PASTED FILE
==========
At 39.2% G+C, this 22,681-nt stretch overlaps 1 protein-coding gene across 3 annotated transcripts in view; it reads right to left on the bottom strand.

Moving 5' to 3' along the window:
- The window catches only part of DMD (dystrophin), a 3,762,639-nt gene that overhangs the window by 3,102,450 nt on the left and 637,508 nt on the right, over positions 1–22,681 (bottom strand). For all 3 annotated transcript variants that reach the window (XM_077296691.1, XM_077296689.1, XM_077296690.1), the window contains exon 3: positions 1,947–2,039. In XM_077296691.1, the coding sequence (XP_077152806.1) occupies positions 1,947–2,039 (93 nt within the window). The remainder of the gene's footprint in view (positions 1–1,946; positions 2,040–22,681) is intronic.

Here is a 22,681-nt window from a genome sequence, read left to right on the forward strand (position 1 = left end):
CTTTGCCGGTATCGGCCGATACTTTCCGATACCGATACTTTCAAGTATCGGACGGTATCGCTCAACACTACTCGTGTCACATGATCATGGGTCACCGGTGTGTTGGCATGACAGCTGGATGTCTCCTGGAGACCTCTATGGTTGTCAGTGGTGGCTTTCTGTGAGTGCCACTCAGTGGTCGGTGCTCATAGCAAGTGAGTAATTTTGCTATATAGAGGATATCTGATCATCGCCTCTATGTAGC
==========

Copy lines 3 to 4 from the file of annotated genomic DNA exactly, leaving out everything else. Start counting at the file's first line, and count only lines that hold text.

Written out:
- The window catches only part of DMD (dystrophin), a 3,762,639-nt gene that overhangs the window by 3,102,450 nt on the left and 637,508 nt on the right, over positions 1–22,681 (bottom strand). For all 3 annotated transcript variants that reach the window (XM_077296691.1, XM_077296689.1, XM_077296690.1), the window contains exon 3: positions 1,947–2,039. In XM_077296691.1, the coding sequence (XP_077152806.1) occupies positions 1,947–2,039 (93 nt within the window). The remainder of the gene's footprint in view (positions 1–1,946; positions 2,040–22,681) is intronic.

Here is a 22,681-nt window from a genome sequence, read left to right on the forward strand (position 1 = left end):